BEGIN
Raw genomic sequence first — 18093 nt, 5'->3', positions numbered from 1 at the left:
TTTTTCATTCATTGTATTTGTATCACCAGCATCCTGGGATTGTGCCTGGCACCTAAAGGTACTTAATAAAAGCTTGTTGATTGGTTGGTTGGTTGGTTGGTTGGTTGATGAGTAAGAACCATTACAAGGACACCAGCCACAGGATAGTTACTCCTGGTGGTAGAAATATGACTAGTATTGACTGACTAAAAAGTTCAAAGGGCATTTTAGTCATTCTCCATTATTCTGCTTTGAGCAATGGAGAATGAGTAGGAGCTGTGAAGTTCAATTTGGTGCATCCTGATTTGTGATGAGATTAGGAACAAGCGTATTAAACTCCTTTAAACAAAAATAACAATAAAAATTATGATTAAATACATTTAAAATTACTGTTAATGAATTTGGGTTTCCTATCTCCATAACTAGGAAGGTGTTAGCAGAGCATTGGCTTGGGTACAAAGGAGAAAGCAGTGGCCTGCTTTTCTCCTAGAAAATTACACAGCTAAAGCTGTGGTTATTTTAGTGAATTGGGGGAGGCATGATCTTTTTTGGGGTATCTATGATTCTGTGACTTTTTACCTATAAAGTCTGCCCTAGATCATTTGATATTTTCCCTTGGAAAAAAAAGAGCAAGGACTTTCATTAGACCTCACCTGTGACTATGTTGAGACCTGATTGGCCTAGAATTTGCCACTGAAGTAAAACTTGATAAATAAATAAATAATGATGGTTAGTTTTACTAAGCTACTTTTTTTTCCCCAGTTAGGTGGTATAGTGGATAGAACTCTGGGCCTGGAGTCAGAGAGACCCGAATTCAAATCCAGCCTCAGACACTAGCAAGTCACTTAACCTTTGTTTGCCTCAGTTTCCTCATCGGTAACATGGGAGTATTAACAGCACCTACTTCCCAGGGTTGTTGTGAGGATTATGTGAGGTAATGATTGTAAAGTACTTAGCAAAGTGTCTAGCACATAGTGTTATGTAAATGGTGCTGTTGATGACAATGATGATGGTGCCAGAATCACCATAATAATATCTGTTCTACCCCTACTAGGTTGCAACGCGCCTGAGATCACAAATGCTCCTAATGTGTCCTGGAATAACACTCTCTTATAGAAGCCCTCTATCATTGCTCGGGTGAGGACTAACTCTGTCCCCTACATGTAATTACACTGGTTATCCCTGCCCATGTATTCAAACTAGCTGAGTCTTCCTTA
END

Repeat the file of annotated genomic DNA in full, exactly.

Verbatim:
Raw genomic sequence first — 18093 nt, 5'->3', positions numbered from 1 at the left:
TTTTTCATTCATTGTATTTGTATCACCAGCATCCTGGGATTGTGCCTGGCACCTAAAGGTACTTAATAAAAGCTTGTTGATTGGTTGGTTGGTTGGTTGGTTGGTTGATGAGTAAGAACCATTACAAGGACACCAGCCACAGGATAGTTACTCCTGGTGGTAGAAATATGACTAGTATTGACTGACTAAAAAGTTCAAAGGGCATTTTAGTCATTCTCCATTATTCTGCTTTGAGCAATGGAGAATGAGTAGGAGCTGTGAAGTTCAATTTGGTGCATCCTGATTTGTGATGAGATTAGGAACAAGCGTATTAAACTCCTTTAAACAAAAATAACAATAAAAATTATGATTAAATACATTTAAAATTACTGTTAATGAATTTGGGTTTCCTATCTCCATAACTAGGAAGGTGTTAGCAGAGCATTGGCTTGGGTACAAAGGAGAAAGCAGTGGCCTGCTTTTCTCCTAGAAAATTACACAGCTAAAGCTGTGGTTATTTTAGTGAATTGGGGGAGGCATGATCTTTTTTGGGGTATCTATGATTCTGTGACTTTTTACCTATAAAGTCTGCCCTAGATCATTTGATATTTTCCCTTGGAAAAAAAAGAGCAAGGACTTTCATTAGACCTCACCTGTGACTATGTTGAGACCTGATTGGCCTAGAATTTGCCACTGAAGTAAAACTTGATAAATAAATAAATAATGATGGTTAGTTTTACTAAGCTACTTTTTTTTCCCCAGTTAGGTGGTATAGTGGATAGAACTCTGGGCCTGGAGTCAGAGAGACCCGAATTCAAATCCAGCCTCAGACACTAGCAAGTCACTTAACCTTTGTTTGCCTCAGTTTCCTCATCGGTAACATGGGAGTATTAACAGCACCTACTTCCCAGGGTTGTTGTGAGGATTATGTGAGGTAATGATTGTAAAGTACTTAGCAAAGTGTCTAGCACATAGTGTTATGTAAATGGTGCTGTTGATGACAATGATGATGGTGCCAGAATCACCATAATAATATCTGTTCTACCCCTACTAGGTTGCAACGCGCCTGAGATCACAAATGCTCCTAATGTGTCCTGGAATAACACTCTCTTATAGAAGCCCTCTATCATTGCTCGGGTGAGGACTAACTCTGTCCCCTACATGTAATTACACTGGTTATCCCTGCCCATGTATTCAAACTAGCTGAGTCTTCCTTA